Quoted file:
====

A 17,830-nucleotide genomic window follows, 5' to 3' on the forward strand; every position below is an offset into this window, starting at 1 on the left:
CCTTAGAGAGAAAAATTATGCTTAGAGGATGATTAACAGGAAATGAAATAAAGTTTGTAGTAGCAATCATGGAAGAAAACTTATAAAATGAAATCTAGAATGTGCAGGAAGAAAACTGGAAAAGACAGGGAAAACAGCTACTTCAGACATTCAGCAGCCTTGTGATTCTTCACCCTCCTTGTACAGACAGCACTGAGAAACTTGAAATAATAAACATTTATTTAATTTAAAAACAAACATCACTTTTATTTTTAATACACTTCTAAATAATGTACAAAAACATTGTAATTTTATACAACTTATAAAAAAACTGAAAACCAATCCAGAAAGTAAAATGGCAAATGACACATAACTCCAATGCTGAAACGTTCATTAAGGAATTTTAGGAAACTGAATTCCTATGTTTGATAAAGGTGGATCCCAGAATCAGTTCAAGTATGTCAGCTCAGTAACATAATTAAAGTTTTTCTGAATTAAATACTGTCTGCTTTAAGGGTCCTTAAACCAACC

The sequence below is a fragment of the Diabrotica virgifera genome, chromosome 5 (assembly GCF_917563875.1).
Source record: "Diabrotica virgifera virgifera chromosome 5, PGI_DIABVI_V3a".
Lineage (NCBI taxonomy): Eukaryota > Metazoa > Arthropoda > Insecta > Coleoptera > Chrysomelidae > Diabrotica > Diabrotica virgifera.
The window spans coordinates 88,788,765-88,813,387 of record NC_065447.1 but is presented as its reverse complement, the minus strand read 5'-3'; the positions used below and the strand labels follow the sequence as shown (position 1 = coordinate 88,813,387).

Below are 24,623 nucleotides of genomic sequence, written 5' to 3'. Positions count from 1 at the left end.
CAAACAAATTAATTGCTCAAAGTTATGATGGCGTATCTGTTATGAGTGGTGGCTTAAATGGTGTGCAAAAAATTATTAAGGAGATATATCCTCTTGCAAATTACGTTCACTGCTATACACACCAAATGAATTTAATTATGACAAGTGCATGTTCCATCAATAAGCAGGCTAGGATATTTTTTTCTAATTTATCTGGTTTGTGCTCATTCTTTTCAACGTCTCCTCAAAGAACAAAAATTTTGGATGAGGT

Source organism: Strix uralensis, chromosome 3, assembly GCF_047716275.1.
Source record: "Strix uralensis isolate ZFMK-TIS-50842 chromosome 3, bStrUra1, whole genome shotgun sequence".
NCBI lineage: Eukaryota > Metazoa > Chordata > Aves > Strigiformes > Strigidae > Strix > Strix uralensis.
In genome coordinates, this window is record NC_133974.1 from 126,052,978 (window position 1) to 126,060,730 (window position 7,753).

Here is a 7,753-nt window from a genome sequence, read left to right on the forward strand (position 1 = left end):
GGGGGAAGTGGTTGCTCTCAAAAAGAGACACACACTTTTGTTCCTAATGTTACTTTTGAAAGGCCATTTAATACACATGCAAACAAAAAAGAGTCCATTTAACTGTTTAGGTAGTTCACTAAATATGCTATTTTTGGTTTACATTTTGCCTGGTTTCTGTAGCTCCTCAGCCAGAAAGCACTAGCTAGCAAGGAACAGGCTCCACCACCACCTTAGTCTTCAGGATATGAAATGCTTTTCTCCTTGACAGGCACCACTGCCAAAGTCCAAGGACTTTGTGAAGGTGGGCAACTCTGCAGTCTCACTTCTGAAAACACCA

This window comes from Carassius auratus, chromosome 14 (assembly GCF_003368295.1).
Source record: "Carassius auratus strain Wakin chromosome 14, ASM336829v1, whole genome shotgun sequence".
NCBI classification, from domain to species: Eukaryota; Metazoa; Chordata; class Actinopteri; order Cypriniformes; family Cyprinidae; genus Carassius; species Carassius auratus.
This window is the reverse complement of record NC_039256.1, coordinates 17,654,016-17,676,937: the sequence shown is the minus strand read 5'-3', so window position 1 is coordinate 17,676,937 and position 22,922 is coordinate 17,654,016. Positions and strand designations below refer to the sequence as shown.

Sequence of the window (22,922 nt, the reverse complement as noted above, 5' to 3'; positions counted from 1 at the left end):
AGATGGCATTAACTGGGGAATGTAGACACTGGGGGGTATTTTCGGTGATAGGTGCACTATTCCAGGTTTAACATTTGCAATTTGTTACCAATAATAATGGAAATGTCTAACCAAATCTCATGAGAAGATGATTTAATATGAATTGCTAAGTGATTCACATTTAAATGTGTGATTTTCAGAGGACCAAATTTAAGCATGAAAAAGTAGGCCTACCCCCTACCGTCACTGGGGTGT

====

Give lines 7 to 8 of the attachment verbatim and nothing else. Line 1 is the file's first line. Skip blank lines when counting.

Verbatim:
Below are 24,623 nucleotides of genomic sequence, written 5' to 3'. Positions count from 1 at the left end.
CAAACAAATTAATTGCTCAAAGTTATGATGGCGTATCTGTTATGAGTGGTGGCTTAAATGGTGTGCAAAAAATTATTAAGGAGATATATCCTCTTGCAAATTACGTTCACTGCTATACACACCAAATGAATTTAATTATGACAAGTGCATGTTCCATCAATAAGCAGGCTAGGATATTTTTTTCTAATTTATCTGGTTTGTGCTCATTCTTTTCAACGTCTCCTCAAAGAACAAAAATTTTGGATGAGGT